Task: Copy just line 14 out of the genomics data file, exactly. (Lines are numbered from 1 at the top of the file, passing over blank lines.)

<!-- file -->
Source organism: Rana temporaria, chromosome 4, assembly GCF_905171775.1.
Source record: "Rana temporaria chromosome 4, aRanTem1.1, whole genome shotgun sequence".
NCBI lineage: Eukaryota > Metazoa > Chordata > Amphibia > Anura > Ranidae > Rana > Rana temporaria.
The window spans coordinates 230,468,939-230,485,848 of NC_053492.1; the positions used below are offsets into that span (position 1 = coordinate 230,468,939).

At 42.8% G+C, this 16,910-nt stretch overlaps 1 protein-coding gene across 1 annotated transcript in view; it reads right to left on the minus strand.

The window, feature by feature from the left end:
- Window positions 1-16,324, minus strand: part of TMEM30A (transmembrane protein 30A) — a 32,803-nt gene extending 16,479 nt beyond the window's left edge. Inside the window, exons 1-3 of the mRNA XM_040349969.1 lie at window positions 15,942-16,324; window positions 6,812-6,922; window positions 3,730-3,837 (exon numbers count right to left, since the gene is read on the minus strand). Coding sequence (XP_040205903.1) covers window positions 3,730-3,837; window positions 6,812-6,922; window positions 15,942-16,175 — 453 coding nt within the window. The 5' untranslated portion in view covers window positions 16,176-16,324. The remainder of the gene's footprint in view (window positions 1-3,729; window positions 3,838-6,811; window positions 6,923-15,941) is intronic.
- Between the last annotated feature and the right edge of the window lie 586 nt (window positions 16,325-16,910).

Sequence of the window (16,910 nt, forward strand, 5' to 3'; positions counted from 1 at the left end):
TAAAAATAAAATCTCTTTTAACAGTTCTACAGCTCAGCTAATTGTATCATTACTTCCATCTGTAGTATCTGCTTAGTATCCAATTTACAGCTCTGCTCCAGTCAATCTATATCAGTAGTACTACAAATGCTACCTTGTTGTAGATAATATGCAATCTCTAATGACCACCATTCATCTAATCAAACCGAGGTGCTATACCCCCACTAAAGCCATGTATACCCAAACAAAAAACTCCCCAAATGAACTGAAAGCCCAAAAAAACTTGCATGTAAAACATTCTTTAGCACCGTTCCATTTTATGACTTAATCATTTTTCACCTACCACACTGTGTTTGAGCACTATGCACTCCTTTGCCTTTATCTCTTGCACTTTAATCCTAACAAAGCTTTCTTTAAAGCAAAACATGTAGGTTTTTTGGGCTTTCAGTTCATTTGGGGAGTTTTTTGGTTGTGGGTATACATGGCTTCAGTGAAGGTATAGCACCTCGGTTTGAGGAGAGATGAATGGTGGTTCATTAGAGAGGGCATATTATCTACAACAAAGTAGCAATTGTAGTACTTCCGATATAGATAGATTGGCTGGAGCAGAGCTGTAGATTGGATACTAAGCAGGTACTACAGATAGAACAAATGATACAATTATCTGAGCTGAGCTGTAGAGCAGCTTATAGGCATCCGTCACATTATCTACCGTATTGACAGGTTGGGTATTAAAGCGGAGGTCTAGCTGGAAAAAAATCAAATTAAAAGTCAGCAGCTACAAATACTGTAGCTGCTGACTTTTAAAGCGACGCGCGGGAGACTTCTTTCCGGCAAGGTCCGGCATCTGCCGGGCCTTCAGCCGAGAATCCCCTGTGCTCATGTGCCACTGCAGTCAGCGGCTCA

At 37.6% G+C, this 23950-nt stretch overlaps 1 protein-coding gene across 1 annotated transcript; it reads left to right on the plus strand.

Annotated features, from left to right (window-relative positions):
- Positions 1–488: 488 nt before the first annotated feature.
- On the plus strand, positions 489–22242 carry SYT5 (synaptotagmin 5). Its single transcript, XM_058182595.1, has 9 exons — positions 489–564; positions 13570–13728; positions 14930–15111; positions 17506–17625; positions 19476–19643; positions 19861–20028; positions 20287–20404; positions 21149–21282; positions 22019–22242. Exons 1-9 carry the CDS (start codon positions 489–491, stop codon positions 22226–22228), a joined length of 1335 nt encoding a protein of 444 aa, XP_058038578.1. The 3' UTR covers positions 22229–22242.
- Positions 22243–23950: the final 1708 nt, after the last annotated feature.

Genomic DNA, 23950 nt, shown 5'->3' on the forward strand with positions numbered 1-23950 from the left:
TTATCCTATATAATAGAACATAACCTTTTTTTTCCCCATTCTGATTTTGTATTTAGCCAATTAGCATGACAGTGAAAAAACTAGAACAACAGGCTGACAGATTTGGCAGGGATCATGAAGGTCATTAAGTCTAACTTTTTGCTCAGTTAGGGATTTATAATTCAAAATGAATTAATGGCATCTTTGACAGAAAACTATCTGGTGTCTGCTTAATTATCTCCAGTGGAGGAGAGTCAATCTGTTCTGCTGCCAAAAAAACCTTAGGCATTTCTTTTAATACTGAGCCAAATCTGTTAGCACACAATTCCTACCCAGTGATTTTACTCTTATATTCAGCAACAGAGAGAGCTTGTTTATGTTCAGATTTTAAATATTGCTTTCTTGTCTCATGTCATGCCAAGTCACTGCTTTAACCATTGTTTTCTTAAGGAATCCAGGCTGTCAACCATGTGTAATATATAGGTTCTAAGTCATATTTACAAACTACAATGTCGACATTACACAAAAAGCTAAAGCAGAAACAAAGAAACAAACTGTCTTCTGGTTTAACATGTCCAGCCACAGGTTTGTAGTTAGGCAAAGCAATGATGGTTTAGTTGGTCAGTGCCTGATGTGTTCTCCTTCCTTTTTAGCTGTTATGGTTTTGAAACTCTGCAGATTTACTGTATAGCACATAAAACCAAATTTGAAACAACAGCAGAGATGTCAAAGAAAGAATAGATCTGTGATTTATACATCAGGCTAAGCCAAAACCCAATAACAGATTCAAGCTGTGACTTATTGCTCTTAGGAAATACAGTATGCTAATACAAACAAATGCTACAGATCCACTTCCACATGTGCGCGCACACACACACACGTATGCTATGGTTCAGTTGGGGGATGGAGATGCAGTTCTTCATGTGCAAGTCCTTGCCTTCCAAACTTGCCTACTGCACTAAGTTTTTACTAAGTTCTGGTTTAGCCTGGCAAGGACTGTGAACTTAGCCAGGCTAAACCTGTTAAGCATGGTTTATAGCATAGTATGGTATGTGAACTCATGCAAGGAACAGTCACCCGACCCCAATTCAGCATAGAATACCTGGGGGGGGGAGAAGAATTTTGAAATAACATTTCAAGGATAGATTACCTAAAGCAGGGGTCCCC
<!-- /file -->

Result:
- On the plus strand, positions 489–22242 carry SYT5 (synaptotagmin 5). Its single transcript, XM_058182595.1, has 9 exons — positions 489–564; positions 13570–13728; positions 14930–15111; positions 17506–17625; positions 19476–19643; positions 19861–20028; positions 20287–20404; positions 21149–21282; positions 22019–22242. Exons 1-9 carry the CDS (start codon positions 489–491, stop codon positions 22226–22228), a joined length of 1335 nt encoding a protein of 444 aa, XP_058038578.1. The 3' UTR covers positions 22229–22242.